The United States (US) government is expected on Wednesday to announce a new regulation that would allow for the detention of migrant families beyond the 20-day limit for holding children, two administration officials, according to a CNN report.
The regulation seeks to replace the so-called Flores Settlement Agreement, which requires that migrant children not be held in federal custody longer than 20 days. ABC was first to report on the new regulation.
A separate administration official says the basic idea is “to restore integrity through the process” because families could exploit the loophole, with the understanding that if they make it to the US as a family unit they’ll be released soon.
The official says that there will be provisions under the rule for parole and bonding out that are “very lenient.” The families who are not released will be held at family residential centres run by Immigration and Customs Enforcement throughout the parent’s immigration proceedings.
More details about the proposed regulation are expected from the administration as soon as Wednesday.
According to CNN, the Flores Agreement stems from the decades-old settlement Flores v. Reno. The Trump administration has complained the detention time limit set by the agreement forces them to either release the immigrant families together or separate them ― an area of significant controversy.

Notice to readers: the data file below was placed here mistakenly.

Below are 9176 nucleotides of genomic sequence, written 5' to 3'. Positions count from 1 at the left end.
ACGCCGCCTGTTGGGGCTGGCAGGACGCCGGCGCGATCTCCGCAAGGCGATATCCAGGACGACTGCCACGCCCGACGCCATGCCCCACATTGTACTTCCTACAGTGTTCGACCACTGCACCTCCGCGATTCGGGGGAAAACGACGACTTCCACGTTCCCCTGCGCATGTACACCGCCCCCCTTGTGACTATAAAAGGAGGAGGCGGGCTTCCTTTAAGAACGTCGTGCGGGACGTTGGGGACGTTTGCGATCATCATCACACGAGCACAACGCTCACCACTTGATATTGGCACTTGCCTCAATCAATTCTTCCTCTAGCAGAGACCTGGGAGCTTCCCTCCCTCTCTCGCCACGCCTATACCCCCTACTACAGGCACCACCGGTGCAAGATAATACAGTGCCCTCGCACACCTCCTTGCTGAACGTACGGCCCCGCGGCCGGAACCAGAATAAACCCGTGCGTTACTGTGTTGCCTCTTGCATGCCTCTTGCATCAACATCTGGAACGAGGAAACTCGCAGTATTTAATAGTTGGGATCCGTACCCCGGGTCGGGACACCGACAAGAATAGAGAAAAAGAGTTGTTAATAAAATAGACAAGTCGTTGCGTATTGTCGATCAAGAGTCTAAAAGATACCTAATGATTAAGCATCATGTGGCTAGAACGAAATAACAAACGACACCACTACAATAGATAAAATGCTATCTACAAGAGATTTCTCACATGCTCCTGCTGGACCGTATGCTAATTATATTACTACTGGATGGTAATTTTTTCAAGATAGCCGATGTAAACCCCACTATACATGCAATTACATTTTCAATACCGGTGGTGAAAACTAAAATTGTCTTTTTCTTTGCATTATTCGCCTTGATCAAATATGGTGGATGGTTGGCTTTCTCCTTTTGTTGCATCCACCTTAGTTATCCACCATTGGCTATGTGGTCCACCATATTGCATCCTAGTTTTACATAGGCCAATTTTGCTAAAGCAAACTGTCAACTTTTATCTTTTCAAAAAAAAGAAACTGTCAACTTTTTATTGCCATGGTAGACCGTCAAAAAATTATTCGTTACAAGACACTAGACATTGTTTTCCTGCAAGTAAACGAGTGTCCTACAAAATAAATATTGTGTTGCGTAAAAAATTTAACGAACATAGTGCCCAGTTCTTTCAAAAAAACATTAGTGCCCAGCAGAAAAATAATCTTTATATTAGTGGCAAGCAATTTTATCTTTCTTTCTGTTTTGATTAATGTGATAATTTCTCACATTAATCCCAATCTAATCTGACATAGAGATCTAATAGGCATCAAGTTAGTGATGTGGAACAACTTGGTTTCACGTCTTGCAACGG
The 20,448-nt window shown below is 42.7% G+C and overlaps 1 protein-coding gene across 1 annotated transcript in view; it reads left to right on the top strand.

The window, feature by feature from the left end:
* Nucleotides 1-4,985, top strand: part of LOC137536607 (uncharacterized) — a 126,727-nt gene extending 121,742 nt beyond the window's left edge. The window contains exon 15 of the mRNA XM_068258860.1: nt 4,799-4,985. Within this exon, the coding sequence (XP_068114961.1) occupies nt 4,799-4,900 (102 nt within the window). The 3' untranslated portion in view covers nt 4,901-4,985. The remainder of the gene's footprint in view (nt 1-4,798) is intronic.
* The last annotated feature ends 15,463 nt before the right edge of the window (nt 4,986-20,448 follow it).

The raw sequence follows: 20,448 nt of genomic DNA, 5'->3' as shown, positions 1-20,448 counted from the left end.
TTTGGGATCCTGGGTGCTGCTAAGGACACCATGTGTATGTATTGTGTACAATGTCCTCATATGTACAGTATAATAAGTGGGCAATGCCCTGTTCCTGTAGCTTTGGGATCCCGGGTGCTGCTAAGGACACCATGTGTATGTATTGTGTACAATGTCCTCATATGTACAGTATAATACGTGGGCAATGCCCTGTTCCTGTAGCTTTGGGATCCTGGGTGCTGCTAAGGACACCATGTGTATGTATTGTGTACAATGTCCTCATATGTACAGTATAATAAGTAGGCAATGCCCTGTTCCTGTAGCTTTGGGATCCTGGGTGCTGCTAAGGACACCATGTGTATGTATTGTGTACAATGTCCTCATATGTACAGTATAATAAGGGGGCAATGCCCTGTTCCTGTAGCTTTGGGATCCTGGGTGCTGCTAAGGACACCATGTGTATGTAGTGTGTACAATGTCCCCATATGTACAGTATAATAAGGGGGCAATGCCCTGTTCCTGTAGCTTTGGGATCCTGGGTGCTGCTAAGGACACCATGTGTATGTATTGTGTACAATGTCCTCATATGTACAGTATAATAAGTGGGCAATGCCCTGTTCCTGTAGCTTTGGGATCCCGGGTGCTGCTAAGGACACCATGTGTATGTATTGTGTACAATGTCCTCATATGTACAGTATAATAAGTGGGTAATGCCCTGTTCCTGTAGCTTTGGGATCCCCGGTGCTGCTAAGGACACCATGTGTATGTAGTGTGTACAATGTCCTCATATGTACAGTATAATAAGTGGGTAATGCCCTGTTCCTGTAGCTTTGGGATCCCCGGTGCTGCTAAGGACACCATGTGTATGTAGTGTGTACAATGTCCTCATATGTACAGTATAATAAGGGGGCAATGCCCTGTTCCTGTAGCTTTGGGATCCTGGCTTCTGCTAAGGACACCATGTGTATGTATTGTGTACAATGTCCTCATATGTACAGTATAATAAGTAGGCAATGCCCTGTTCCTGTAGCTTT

Key provisions of the agreement also dictate minimum standards of care of immigrants in detention
The agreement was named for Jenny Lisette Flores, a 15-year-old girl from El Salvador. She fled her country in 1985 and tried to enter the United States to be with her aunt. Immigration and Naturalization Services arrested her at the border, and she was placed in a juvenile detention centre, where she was handcuffed and strip-searched, according to the Marquette Law Review.
The INS refused to grant her aunt custody of Jenny because it wouldn’t release minors to “third-party adults,” the law review article said. The American Civil Liberties Union filed a class-action suit on behalf of the girl and other minors, eventually leading to the Flores Agreement during the Clinton administration.
In May, a court-ordered effort to identify immigrant families that the US government separated at the southern border found more than 1,700 cases of possible separation.